An Evil Wind Blows

by Lisa

wild-flowers-in-california-mountians.jpg

I painted this in ’03 en plein air (in the open air). I don’t particularly like to go painting alone (in case a grasshopper hits me, and I need resuscitation), but on that day, I trekked up the side of a nearby hill, and set up shop. It was a beautiful day as you see, in fact, so beautiful that I had sent my son to school not feeling well, determined that I was going to paint, and a little pneumonia wasn’t going to stop me from creating a masterpiece.

It was all going swimmingly, and I was pretty much to the point you see here, when suddenly an evil little wind picked up. Just as I was concluding I might need to pack it in, a gust hit me whisking my plastic bag full of dirty rags away. I managed to stomp on it with my foot about a yard from my easel. That’s when the easel began to blow over on me threatening to make me wear my new landscape. I grabbed it in the nick of time still holding down the plastic bag. That’s when the palette started to go. I was able to switch one hand from the easel to the palette, but that’s when my cell phone rang.  Don’t forget my son was at school sick. I had to answer the phone or win the Bad Mommy Award. I must have looked like I was playing the game Twister. Although the view I painted was devoid of homes, there was an entire neighborhood behind and below me. I imagined people standing there at their backdoors, coffee cup in hand, going “hey, get a load of THIS”. What fun the people must have had at my expense. For the longest time I expected to show up on America’s funniest home videos. By the way, it was not my son calling, but rather the bank calling to talk about a loan application.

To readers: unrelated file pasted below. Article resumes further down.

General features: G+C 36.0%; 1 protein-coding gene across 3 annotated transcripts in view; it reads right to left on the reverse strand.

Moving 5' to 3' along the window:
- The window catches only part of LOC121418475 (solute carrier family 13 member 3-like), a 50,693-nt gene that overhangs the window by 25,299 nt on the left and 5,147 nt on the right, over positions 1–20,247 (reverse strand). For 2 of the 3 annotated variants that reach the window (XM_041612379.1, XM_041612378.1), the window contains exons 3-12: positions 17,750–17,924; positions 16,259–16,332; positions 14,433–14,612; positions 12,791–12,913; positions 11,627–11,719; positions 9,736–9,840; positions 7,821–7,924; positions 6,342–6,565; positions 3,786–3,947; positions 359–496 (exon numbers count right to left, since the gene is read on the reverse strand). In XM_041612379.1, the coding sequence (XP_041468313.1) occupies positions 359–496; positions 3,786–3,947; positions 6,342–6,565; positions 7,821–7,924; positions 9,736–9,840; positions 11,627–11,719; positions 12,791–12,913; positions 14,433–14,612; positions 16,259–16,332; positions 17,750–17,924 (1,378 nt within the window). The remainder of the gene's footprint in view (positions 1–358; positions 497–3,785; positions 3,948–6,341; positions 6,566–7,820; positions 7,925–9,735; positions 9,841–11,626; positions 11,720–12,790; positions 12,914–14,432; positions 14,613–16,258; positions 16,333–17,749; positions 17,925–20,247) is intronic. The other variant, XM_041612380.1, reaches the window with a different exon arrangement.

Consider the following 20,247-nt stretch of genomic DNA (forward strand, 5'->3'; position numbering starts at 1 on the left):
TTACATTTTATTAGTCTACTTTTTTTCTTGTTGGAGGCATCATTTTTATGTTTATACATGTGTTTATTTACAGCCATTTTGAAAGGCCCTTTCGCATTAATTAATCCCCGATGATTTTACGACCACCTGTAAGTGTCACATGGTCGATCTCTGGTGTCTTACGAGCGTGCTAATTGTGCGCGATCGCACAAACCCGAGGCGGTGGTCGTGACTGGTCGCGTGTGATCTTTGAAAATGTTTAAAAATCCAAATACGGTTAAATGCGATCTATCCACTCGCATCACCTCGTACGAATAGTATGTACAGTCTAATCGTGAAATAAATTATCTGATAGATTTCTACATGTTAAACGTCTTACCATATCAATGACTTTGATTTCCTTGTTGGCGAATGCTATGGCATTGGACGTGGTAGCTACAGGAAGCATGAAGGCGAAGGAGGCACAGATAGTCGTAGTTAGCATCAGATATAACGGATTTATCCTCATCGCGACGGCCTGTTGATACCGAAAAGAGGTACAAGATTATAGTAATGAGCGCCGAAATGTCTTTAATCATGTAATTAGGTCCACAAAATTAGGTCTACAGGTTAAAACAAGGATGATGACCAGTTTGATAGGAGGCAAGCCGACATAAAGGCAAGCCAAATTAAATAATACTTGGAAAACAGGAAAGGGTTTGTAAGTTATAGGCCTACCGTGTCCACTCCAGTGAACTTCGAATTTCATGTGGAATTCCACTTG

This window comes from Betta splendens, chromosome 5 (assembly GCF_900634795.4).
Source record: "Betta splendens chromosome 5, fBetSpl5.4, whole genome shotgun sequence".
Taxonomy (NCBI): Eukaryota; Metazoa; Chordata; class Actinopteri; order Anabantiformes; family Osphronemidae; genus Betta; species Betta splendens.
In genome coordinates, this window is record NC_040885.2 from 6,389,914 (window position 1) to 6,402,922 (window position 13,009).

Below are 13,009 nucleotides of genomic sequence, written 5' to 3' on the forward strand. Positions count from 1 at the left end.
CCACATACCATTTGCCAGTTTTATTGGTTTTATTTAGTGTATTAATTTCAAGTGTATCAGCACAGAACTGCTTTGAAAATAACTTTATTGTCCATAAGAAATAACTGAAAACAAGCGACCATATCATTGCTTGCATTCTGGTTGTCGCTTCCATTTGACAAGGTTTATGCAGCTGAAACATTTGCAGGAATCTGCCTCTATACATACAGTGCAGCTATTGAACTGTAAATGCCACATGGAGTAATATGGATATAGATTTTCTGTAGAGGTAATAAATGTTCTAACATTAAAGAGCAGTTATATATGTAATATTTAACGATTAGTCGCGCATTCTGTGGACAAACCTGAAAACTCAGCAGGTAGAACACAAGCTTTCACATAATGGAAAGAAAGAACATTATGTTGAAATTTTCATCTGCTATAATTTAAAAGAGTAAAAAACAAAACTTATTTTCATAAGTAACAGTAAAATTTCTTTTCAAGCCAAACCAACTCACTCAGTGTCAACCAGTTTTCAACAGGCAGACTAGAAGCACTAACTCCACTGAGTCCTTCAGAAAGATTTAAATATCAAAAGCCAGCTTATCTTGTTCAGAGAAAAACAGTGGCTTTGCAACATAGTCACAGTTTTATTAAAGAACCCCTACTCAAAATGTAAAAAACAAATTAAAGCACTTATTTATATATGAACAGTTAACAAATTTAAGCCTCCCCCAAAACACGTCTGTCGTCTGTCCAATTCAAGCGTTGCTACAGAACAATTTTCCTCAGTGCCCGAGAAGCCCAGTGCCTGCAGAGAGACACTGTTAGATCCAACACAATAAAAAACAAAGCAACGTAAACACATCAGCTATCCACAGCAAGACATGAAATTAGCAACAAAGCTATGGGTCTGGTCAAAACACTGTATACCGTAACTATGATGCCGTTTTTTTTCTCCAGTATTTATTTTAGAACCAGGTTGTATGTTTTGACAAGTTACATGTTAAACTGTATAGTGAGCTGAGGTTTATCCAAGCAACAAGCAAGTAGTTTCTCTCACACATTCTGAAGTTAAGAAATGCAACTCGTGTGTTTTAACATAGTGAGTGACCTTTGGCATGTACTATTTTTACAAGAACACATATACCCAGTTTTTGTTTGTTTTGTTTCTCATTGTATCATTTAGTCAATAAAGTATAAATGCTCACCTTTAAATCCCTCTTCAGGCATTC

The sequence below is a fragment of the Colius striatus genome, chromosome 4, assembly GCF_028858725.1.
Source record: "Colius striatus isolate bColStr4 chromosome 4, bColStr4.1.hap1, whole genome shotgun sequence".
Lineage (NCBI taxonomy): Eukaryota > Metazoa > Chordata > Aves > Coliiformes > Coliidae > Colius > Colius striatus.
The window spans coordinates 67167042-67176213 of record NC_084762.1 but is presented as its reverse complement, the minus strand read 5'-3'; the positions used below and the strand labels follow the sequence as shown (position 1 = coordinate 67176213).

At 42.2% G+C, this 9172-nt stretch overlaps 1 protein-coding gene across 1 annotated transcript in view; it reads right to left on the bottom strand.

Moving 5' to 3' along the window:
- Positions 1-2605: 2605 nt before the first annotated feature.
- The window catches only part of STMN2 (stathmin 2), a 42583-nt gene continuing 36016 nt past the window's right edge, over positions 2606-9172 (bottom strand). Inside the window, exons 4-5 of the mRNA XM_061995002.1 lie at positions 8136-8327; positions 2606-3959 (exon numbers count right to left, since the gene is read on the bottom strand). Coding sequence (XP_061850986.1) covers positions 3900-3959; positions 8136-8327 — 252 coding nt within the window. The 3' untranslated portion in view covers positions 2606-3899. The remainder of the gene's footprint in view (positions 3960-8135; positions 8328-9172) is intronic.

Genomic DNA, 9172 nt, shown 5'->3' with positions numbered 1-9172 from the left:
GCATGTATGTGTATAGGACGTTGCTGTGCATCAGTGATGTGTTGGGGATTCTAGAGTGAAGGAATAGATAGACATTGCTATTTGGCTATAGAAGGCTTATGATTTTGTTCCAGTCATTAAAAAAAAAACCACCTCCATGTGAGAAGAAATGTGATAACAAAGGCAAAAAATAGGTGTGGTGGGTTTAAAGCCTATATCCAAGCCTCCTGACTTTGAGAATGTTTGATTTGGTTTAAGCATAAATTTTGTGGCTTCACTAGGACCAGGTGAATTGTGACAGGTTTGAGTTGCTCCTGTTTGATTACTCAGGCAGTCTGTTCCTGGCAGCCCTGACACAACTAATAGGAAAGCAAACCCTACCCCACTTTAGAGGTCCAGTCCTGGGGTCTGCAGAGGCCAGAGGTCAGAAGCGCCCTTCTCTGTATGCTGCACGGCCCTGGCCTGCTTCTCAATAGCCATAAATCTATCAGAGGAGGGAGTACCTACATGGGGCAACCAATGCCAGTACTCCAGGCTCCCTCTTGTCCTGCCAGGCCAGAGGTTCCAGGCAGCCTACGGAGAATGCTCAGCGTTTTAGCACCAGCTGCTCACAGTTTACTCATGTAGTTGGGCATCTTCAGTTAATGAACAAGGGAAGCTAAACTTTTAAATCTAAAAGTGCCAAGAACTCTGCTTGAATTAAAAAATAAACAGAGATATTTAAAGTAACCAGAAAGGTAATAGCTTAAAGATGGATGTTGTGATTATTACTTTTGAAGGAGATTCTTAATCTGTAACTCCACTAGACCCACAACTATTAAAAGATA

Me and plein air painting got a ways to go.

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6 Responses to An Evil Wind Blows

  1. kevmoore says:

    I sense you are on the brink of combining plein air painting and break dancing. an astounding, if uneccesary, first.

  2. wrjones says:

    I can’t tell you how proud I am you would abandon a sick child to go painting. That is the kind of dedication to art so admired by the world. Now, like Gauguin, you should leave your family and start whining about how rough you have it. Anyway you have a headstart on the whinning part.

  3. Marian says:

    You know when you read things like that that they are even funnier when they hit close to our own experiences!! (I haven’t returned to the poppy fields since I came back with sand and gnats embedded in my lovely landscape.) I was laughing as I read it… one of the reasons, by the way that I enjoy reading your blog! I laughed even more at the comments your “friends” have made!!
    Keep on painting. Glad your child made it through the day too!

  4. firefly8868 says:

    That’s a terrific story. Usually when someone mentions “plein air” I think people get this very cool image in their mind of the romance of a talented artist painting effortlessly out in the open air. Your story is heart warming and so very real.

    Thanks for bringing it to earth where it belongs!

    Warm wishes,
    JL Fleckenstein

  5. killerbrush says:

    I’m glad to hear that I’m not the only one who has this sort of thing happen. Nature hates me.

  6. How descriptive! Now I can see in my mind’s eye the development of this piece in its outdoor studio.

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